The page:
Connections made at seed congress

The 1100 delegates attending the Asian Seed Congress filled up Christchurch’s Te Pae Convention...
The 1100 delegates attending the Asian Seed Congress filled up Christchurch’s Te Pae Convention Centre. Photo: APSA/NZGSTA
New seed deals worth hundreds of thousands of dollars are being written up as a result of the Asian Seed Congress being staged in Christchurch.

About 1100 people from the seed industry attended the five-day congress at the Te Pae Convention Centre, hosted for the first time by the New Zealand Grain and Seed Industry Association (NZGSTA) and Ministry for Primary Industries (MPI).

They were brought up to speed with new developments at business meetings, a trade exhibition, technical sessions and a special networking session for younger professionals.

NZGSTA president Charlotte Connoley said the visitors learned more about New Zealand’s seed innovation, research, and technology as they connected with business partners and set up new business.

Local businesses made the most of pitching the seed industry to them before, during and after the event, she said.

She said it was only a guess, but the value of new deals would potentially be hundreds of thousands of dollars, if not more over time.

"While there was an amount of existing business and cementing those relationships further and an opportunity to see crops in the ground, it’s fair that there would’ve been quite a bit of new business written too just from them being there and seeing it for themselves — the systems, innovation and quality."

Mrs Connoley said the less-formal Kiwi style enjoyed by delegates had probably resulted in more networking and new relationships created.

Sold-out post-conference tours had given them a first-hand experience of New Zealand’s world-class seed industry.

They were impressed by New Zealand’s "big numbers" such as 50% of the world’s white clover, 65% of radish seed and 40% of carrot seed being produced under our temperate climate, she said.

New business would be played out from the following year as contracts were already in place for spring crops in the ground. Companies would keep the momentum of new relationships up and eventually lock in following contracts, she said.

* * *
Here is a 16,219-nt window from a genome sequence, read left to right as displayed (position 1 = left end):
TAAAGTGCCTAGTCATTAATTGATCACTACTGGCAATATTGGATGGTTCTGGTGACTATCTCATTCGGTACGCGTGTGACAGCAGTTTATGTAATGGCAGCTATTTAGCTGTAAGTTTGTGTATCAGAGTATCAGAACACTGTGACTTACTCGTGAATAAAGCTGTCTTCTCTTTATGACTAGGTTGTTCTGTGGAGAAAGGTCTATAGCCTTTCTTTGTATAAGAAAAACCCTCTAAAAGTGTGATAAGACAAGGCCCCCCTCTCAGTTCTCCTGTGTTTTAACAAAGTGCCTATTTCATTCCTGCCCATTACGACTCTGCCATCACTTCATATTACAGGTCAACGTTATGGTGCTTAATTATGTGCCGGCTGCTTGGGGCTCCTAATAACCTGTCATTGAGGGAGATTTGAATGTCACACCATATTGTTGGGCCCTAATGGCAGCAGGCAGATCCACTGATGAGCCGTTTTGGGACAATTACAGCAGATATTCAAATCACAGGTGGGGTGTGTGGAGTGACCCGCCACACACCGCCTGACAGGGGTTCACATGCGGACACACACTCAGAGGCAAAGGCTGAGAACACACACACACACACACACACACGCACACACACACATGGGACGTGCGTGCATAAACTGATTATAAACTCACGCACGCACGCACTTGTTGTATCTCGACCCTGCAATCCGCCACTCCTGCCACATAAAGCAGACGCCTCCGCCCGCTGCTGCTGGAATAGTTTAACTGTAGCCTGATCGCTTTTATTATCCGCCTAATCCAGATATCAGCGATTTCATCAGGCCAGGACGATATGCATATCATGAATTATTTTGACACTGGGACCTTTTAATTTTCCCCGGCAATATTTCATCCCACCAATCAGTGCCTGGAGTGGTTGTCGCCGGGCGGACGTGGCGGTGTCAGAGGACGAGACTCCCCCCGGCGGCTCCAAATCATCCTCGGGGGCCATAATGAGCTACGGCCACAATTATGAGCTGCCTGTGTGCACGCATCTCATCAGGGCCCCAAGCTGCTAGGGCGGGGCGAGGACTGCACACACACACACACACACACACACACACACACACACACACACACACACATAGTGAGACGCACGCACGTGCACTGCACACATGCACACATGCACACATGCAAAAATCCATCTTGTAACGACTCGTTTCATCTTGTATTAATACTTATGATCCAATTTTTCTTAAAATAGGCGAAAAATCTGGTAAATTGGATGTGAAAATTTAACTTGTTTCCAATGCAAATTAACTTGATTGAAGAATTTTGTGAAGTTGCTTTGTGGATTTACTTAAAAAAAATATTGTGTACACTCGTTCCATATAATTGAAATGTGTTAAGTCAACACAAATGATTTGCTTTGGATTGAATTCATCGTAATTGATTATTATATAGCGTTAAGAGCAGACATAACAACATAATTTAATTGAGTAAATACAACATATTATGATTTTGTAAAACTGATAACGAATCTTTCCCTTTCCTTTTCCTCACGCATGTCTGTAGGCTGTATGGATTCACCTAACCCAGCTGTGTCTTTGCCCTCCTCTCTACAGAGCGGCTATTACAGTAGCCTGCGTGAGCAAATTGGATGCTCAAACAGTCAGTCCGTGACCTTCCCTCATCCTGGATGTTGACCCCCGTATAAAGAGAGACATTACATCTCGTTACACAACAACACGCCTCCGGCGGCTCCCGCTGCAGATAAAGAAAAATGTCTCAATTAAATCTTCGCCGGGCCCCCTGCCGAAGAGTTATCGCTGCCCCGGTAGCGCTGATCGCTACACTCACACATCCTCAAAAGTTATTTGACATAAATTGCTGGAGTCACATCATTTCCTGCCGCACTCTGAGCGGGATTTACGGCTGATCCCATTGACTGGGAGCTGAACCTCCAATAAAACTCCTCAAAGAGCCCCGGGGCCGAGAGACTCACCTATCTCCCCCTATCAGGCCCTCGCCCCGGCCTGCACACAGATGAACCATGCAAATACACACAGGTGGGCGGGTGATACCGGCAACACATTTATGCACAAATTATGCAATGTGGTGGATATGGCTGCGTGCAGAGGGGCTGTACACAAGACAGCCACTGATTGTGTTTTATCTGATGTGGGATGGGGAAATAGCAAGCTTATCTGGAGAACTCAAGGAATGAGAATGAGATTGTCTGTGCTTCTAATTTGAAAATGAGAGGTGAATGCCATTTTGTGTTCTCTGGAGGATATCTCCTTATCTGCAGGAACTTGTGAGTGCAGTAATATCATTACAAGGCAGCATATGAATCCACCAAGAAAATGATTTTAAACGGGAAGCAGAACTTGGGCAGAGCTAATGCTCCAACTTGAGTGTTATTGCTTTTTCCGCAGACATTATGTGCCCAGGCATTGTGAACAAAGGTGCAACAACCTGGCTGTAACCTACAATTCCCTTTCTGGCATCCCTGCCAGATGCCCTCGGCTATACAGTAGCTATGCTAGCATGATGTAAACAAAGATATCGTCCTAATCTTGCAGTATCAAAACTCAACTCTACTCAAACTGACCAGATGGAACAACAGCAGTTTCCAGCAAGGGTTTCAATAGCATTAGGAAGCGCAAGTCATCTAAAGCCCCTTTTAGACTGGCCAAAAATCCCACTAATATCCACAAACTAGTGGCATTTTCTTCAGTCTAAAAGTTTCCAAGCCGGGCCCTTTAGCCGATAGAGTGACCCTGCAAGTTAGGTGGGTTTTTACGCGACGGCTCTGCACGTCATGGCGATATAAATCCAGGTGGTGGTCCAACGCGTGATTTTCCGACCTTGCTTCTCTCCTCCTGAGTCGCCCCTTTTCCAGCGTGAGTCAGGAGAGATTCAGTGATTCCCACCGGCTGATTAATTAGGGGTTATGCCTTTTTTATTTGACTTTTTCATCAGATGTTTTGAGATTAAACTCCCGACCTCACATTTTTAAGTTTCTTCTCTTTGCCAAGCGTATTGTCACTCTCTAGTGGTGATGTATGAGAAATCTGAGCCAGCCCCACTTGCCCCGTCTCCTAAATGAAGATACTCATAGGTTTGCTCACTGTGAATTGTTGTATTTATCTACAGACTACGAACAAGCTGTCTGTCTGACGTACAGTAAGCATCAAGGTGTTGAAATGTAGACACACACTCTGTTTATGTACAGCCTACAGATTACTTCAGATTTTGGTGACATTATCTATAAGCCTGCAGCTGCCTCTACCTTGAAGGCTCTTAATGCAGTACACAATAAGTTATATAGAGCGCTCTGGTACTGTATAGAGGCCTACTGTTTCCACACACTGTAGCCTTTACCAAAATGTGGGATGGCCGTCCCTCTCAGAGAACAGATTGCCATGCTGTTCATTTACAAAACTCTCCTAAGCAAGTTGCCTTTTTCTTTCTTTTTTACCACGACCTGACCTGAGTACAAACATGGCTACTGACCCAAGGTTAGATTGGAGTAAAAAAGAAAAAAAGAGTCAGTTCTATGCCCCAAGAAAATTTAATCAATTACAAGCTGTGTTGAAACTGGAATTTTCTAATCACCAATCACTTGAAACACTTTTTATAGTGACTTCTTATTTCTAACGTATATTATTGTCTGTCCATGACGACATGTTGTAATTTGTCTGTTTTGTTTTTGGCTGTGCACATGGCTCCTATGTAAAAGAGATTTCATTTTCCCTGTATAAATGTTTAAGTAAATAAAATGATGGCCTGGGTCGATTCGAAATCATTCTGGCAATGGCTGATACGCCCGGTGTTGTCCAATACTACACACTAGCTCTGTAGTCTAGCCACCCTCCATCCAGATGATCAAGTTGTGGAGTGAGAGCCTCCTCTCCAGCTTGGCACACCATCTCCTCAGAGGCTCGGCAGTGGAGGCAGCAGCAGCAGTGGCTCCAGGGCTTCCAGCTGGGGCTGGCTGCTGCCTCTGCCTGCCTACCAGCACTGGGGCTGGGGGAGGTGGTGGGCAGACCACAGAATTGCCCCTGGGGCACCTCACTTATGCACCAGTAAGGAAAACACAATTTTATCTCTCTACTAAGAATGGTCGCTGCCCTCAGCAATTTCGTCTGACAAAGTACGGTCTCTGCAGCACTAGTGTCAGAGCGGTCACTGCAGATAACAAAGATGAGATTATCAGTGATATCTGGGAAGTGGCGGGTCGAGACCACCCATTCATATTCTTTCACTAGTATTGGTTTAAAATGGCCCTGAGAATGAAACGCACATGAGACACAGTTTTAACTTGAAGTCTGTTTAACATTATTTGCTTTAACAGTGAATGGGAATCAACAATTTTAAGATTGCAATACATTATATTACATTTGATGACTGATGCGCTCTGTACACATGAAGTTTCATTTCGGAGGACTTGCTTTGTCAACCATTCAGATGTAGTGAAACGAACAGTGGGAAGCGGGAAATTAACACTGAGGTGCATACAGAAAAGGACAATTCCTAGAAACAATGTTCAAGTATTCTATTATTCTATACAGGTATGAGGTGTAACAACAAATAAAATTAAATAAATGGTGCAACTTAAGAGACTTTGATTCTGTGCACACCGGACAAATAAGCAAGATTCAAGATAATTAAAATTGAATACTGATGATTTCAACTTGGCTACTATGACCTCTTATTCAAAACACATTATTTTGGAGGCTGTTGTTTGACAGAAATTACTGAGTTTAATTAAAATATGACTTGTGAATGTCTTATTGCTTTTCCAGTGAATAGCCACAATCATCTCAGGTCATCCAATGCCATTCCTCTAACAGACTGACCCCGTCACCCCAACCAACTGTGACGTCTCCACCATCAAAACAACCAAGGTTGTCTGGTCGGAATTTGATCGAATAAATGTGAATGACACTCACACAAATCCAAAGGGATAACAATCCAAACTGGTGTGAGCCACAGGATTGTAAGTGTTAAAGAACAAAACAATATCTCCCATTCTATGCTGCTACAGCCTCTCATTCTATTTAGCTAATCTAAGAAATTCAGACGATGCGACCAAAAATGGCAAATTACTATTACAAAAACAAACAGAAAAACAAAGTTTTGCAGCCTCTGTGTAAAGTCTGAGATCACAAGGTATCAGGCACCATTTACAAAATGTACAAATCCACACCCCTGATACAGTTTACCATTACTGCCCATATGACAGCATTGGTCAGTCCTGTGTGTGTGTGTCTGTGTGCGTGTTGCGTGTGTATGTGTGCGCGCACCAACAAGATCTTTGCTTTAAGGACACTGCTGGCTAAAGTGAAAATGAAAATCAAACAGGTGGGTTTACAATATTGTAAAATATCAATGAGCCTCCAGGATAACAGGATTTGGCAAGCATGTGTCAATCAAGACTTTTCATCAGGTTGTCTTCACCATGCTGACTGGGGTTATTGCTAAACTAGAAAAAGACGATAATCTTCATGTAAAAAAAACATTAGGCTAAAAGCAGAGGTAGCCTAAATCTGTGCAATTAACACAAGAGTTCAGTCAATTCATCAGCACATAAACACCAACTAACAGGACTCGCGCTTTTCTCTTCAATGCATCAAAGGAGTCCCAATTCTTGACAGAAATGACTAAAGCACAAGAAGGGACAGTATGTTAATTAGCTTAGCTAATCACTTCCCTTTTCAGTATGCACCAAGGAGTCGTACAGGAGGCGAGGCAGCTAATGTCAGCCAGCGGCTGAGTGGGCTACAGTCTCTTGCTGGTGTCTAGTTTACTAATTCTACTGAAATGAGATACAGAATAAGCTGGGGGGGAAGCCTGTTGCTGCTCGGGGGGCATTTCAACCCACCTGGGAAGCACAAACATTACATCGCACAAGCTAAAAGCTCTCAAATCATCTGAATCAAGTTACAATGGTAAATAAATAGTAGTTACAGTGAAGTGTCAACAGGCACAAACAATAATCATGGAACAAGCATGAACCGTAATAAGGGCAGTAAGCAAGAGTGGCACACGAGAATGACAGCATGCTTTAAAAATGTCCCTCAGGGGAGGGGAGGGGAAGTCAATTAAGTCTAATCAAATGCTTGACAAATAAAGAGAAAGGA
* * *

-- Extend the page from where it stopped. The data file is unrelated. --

MPI chief science adviser Dr John Roche said the congress opened up talking points about opportunities and challenges as well as the exchange of ideas with delegates making important connections.

He said the seed sector continued to play a vital role in providing sustainable nutrition for billions of people globally.

Asian Pacific Seed Association president Dr Manish Patel said delegates had made the journey from all over the world to see New Zealand and reconnect with the greater Asia-Pacific seed family.

"This week [was] not just about meetings and networking — that is definitely a part of it — but it is a unique business and technical forum that brings together some of the best and brightest in our industry to brainstorm, plan, collaborate, and mitigate the multitude of challenges, and indeed opportunities, for the greater Asia-Pacific seed industry."

The protection of plant varieties was addressed at the congress with a workshop including presentations from breeders and regulators on developments and implications for crop seed intellectual property.

Mrs Connoley said New Zealand had plant varieties rights legislation which was beneficial for the seed industry and was working through how royalty payments would work. She said new varieties were costly to develop and it was important to protect this intellectual property domestically and internationally so future innovations could continue.

Technical sessions included modern crop cultivation techniques and technologies, regulatory oversight of genome-edited product strategies for safeguarding intellectual property during seed production and transportation, breeding innovations and marker-assisted breeding for staple crops.

New Zealand’s seed industry exported 44,546 tonnes of sowing seed worth $146 million dollars in the year to June. These tonnages were back 10% and their value down 2.6% on the previous period, but on par with the immediate years before Covid-19.


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